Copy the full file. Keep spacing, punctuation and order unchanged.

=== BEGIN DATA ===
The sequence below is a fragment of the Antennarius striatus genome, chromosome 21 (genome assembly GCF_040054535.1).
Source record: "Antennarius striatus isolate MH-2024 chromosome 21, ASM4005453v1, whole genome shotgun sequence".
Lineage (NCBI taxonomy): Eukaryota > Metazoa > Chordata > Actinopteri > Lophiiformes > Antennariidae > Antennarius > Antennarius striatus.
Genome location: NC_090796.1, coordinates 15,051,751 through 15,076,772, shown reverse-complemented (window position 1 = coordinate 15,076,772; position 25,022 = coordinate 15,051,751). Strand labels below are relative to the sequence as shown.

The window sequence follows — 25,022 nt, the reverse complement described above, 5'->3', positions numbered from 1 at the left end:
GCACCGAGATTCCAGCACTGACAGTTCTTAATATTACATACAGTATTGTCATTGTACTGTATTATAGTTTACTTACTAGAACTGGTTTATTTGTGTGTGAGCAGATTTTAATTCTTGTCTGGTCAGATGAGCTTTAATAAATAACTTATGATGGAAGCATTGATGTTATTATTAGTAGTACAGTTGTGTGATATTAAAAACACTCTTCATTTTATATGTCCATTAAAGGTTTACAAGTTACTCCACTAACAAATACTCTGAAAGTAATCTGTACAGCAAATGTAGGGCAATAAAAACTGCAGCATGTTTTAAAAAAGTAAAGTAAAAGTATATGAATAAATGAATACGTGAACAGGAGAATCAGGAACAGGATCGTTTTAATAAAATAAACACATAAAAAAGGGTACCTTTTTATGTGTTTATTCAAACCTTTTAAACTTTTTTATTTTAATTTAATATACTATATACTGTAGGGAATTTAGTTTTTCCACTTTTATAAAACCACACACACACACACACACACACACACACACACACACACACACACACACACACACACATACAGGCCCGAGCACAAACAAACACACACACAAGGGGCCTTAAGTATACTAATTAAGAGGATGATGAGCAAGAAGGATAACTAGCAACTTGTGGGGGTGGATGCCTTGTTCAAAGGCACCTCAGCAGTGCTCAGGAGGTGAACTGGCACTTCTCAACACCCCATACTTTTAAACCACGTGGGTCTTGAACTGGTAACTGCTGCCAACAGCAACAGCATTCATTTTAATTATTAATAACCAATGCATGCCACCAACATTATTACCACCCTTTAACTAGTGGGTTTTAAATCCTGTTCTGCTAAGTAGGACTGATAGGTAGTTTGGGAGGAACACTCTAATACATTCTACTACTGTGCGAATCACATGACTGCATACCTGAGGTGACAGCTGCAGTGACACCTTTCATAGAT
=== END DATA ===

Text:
The sequence below is a fragment of the Antennarius striatus genome, chromosome 21 (genome assembly GCF_040054535.1).
Source record: "Antennarius striatus isolate MH-2024 chromosome 21, ASM4005453v1, whole genome shotgun sequence".
Lineage (NCBI taxonomy): Eukaryota > Metazoa > Chordata > Actinopteri > Lophiiformes > Antennariidae > Antennarius > Antennarius striatus.
Genome location: NC_090796.1, coordinates 15,051,751 through 15,076,772, shown reverse-complemented (window position 1 = coordinate 15,076,772; position 25,022 = coordinate 15,051,751). Strand labels below are relative to the sequence as shown.

The window sequence follows — 25,022 nt, the reverse complement described above, 5'->3', positions numbered from 1 at the left end:
GCACCGAGATTCCAGCACTGACAGTTCTTAATATTACATACAGTATTGTCATTGTACTGTATTATAGTTTACTTACTAGAACTGGTTTATTTGTGTGTGAGCAGATTTTAATTCTTGTCTGGTCAGATGAGCTTTAATAAATAACTTATGATGGAAGCATTGATGTTATTATTAGTAGTACAGTTGTGTGATATTAAAAACACTCTTCATTTTATATGTCCATTAAAGGTTTACAAGTTACTCCACTAACAAATACTCTGAAAGTAATCTGTACAGCAAATGTAGGGCAATAAAAACTGCAGCATGTTTTAAAAAAGTAAAGTAAAAGTATATGAATAAATGAATACGTGAACAGGAGAATCAGGAACAGGATCGTTTTAATAAAATAAACACATAAAAAAGGGTACCTTTTTATGTGTTTATTCAAACCTTTTAAACTTTTTTATTTTAATTTAATATACTATATACTGTAGGGAATTTAGTTTTTCCACTTTTATAAAACCACACACACACACACACACACACACACACACACACACACACACACACACACACACACATACAGGCCCGAGCACAAACAAACACACACACAAGGGGCCTTAAGTATACTAATTAAGAGGATGATGAGCAAGAAGGATAACTAGCAACTTGTGGGGGTGGATGCCTTGTTCAAAGGCACCTCAGCAGTGCTCAGGAGGTGAACTGGCACTTCTCAACACCCCATACTTTTAAACCACGTGGGTCTTGAACTGGTAACTGCTGCCAACAGCAACAGCATTCATTTTAATTATTAATAACCAATGCATGCCACCAACATTATTACCACCCTTTAACTAGTGGGTTTTAAATCCTGTTCTGCTAAGTAGGACTGATAGGTAGTTTGGGAGGAACACTCTAATACATTCTACTACTGTGCGAATCACATGACTGCATACCTGAGGTGACAGCTGCAGTGACACCTTTCATAGAT